Know Your Battleground States 1/9: New Hampshire

New Hampshire, the smallest of the swing states with only 4 Electoral Votes at stake, is an odd candidate to be a battleground state. New Hampshire is relatively rich, overwhelmingly White and very pretty, with more than its fair share of whitewashed churches, traditional Main Streets and wooded valleys which look resplendent in the fall. Granite Staters are famed for a flinty, Yankee, libertarianism enshrined in the state’s official motto, “Live Free or Die” and the fact that the state has neither a sales tax nor an income tax. But this is the Northeast and the sort of social conservatism that plays well for Republicans in many other parts of the country plays badly in a state where same-sex marriage is legal. New England is often said to be the most European region of the United States, and that is reflected in a European-style collapse in religious observance in the region over the past generation or so. Gallup in the mid-2000s found that New Hampshire shared the title of least churchgoing state in the Union with neighbouring Vermont, while the state also has one of the highest populations professing no religious affiliation.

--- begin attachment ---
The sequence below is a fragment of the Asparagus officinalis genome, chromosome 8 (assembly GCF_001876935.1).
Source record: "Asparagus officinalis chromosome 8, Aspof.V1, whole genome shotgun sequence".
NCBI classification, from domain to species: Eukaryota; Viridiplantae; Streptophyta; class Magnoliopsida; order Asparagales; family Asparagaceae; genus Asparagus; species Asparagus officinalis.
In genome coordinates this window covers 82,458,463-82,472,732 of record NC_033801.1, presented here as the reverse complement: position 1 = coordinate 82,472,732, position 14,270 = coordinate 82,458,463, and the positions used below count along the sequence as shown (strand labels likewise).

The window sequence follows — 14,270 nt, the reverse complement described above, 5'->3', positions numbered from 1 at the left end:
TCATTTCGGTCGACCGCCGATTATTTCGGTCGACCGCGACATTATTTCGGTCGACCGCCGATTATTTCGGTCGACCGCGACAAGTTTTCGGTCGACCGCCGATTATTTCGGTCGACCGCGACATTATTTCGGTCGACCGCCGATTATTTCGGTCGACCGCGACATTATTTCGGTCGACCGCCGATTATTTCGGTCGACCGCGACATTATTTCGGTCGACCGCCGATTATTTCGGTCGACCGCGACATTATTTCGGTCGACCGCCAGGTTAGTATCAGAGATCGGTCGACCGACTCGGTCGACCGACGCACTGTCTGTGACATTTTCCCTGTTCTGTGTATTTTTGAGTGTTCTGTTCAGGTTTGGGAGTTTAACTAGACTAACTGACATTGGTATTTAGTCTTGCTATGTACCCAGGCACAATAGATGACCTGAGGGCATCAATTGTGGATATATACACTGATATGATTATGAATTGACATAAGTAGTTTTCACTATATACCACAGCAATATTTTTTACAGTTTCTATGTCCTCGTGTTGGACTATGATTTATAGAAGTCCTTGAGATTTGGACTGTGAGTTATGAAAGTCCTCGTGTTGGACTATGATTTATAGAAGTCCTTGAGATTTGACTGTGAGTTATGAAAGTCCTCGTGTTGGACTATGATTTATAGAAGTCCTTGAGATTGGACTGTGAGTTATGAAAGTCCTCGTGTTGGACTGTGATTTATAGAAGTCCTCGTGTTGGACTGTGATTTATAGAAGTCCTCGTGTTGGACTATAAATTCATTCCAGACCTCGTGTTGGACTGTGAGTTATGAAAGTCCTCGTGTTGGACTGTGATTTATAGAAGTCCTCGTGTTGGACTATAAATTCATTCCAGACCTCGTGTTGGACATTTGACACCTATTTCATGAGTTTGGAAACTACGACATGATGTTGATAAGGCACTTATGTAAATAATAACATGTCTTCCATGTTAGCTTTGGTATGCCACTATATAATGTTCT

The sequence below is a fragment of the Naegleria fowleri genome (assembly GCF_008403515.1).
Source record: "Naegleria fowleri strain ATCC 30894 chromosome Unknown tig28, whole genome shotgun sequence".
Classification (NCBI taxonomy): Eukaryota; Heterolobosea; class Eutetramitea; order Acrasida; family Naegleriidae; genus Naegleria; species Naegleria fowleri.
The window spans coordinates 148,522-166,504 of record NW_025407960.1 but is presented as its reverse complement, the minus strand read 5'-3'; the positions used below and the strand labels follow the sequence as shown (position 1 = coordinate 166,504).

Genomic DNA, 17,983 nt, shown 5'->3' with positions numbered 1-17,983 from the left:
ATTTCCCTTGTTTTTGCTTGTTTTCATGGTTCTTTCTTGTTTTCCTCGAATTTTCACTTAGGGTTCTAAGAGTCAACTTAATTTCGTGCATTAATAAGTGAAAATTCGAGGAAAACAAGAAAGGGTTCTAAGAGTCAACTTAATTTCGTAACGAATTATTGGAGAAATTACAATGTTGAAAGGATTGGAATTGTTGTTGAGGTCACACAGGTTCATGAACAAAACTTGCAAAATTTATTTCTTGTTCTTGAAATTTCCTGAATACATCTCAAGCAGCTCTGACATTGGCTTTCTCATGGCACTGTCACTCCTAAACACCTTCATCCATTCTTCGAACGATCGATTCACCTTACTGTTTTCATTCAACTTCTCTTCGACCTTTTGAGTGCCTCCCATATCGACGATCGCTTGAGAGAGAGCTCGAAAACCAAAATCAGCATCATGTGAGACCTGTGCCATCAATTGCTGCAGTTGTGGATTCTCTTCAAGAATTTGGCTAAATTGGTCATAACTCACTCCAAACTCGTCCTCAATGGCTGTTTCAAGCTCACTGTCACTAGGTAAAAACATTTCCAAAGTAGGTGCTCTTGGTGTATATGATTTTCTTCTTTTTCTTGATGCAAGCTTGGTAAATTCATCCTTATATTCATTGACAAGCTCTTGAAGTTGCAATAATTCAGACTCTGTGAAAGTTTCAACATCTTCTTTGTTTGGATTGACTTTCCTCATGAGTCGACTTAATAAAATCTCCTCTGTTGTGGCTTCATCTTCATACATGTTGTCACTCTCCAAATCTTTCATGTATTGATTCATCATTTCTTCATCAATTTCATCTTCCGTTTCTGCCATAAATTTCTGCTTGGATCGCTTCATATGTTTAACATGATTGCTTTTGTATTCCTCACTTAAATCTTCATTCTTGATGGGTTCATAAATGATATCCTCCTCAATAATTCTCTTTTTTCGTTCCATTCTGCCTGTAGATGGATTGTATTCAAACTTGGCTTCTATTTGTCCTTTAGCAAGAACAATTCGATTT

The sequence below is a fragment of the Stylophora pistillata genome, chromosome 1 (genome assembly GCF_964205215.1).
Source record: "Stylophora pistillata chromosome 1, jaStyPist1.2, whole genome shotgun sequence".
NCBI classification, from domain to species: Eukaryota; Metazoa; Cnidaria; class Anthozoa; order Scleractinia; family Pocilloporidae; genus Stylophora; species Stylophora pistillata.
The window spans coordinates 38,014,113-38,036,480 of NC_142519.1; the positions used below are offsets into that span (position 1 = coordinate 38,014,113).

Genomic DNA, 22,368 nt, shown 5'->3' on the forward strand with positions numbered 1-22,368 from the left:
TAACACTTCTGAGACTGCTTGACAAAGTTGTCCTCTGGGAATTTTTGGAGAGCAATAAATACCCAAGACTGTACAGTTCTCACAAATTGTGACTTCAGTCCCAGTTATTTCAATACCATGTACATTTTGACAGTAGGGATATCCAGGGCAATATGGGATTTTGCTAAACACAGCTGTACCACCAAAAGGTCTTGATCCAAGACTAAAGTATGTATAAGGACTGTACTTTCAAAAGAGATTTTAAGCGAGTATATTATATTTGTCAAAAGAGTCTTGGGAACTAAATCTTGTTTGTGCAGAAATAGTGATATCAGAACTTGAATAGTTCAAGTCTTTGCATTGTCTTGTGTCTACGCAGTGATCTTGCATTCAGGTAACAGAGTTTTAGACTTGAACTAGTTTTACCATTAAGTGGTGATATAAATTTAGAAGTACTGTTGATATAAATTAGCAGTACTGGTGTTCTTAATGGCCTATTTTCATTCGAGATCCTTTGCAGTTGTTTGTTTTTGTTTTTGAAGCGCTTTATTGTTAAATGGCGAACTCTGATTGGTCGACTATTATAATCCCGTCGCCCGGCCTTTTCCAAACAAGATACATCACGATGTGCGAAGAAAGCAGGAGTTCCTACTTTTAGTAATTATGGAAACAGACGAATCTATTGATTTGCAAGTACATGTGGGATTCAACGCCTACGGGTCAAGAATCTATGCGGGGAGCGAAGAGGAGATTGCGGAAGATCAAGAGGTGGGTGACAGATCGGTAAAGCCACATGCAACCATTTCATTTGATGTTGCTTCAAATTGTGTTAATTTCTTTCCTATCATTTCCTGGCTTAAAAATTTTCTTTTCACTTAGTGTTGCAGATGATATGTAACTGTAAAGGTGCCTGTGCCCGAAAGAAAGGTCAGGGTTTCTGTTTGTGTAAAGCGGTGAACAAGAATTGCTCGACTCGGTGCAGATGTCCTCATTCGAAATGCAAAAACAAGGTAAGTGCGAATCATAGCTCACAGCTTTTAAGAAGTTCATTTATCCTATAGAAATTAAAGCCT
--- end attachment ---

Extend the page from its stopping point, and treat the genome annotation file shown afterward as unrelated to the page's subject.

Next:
Plymouth Town Centre